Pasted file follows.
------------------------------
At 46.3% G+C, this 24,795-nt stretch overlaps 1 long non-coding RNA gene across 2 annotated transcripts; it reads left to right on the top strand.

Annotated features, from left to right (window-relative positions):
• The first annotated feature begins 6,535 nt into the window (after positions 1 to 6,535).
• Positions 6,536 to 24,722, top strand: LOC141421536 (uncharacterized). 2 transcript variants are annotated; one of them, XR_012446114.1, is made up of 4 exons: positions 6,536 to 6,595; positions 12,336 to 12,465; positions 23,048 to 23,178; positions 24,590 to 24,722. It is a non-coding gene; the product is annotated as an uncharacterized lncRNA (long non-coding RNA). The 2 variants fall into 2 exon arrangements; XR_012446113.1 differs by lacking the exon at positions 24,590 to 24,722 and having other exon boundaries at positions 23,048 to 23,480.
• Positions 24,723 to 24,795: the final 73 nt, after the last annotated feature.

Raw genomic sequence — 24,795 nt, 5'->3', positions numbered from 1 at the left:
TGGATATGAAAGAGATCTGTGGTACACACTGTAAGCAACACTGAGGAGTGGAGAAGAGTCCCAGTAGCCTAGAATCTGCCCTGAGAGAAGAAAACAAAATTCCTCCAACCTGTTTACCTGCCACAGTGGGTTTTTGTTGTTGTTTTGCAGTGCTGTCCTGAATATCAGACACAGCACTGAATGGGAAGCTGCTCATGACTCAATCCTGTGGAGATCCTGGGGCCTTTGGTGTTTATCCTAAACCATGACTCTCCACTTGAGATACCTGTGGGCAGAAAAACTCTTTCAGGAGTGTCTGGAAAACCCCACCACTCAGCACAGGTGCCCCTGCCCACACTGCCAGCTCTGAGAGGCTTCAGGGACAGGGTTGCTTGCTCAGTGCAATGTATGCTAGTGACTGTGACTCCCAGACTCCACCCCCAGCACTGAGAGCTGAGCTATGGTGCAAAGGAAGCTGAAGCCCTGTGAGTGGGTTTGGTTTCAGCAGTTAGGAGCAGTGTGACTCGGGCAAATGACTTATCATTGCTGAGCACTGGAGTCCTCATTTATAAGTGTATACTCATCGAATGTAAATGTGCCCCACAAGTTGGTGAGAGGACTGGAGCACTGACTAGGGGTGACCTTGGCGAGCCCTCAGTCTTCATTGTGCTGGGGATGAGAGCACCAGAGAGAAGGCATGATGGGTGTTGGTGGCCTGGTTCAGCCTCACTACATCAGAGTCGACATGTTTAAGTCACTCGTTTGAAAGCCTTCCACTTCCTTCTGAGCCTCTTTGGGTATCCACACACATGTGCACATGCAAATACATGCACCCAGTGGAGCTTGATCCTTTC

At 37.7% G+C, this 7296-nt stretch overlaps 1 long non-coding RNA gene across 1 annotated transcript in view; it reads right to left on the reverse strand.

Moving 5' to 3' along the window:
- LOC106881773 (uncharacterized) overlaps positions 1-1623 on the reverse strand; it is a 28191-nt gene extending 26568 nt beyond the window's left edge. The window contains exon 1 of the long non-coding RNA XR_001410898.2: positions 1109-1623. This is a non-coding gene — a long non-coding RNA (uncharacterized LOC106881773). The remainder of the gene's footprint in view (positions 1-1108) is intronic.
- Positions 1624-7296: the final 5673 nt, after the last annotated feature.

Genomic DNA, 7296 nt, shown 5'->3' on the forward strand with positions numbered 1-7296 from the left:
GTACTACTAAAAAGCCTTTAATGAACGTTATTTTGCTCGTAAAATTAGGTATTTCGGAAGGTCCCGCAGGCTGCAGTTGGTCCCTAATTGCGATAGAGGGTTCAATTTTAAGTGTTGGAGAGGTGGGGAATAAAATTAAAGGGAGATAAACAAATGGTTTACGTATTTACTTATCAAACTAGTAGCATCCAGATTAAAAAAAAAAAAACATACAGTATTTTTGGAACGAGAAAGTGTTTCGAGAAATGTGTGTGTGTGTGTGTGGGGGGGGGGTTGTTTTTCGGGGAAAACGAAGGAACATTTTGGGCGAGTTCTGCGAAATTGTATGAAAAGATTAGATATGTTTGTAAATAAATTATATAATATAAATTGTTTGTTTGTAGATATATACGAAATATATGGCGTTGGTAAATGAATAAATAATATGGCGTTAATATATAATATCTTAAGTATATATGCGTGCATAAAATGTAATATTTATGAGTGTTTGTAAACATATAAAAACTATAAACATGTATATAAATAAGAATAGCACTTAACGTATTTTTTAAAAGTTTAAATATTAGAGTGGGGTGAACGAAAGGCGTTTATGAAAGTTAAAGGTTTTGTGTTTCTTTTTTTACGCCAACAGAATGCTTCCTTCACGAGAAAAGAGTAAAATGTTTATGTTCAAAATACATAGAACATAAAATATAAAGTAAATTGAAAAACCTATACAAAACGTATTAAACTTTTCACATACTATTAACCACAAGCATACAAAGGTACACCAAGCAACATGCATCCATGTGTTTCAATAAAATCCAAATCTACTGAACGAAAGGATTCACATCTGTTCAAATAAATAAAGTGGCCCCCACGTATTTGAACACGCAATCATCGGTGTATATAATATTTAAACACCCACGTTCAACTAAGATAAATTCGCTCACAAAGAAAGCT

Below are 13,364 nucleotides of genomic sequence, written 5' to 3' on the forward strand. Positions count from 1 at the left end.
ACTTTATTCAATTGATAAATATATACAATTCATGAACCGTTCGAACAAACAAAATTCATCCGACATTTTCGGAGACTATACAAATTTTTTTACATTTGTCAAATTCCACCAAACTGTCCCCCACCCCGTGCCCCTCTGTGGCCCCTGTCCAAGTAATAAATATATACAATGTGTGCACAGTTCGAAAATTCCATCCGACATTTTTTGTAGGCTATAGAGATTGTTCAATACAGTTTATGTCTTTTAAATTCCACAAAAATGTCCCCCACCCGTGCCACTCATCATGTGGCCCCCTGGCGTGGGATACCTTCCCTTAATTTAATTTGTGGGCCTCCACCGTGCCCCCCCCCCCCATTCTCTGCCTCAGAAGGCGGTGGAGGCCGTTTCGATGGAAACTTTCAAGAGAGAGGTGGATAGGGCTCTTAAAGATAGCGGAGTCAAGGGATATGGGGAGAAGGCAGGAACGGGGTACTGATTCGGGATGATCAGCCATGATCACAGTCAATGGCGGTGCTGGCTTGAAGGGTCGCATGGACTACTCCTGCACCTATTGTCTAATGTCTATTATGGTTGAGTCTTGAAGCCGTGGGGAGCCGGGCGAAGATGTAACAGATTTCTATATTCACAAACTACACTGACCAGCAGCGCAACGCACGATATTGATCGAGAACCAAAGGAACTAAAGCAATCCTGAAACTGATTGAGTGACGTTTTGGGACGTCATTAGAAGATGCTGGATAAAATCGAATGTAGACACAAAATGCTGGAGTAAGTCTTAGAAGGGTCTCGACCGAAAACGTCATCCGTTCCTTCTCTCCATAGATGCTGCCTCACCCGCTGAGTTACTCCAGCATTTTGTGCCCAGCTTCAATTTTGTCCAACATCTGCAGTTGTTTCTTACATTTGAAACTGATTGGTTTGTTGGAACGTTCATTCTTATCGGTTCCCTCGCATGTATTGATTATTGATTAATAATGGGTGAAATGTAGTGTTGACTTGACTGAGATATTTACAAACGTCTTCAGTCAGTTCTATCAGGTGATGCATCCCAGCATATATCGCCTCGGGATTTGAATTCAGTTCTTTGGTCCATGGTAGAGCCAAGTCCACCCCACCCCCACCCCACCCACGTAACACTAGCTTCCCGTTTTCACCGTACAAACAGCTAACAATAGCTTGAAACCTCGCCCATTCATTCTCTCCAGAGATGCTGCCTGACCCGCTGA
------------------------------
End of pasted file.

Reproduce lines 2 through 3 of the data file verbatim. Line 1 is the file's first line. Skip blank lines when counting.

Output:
Annotated features, from left to right (window-relative positions):
• The first annotated feature begins 6,535 nt into the window (after positions 1 to 6,535).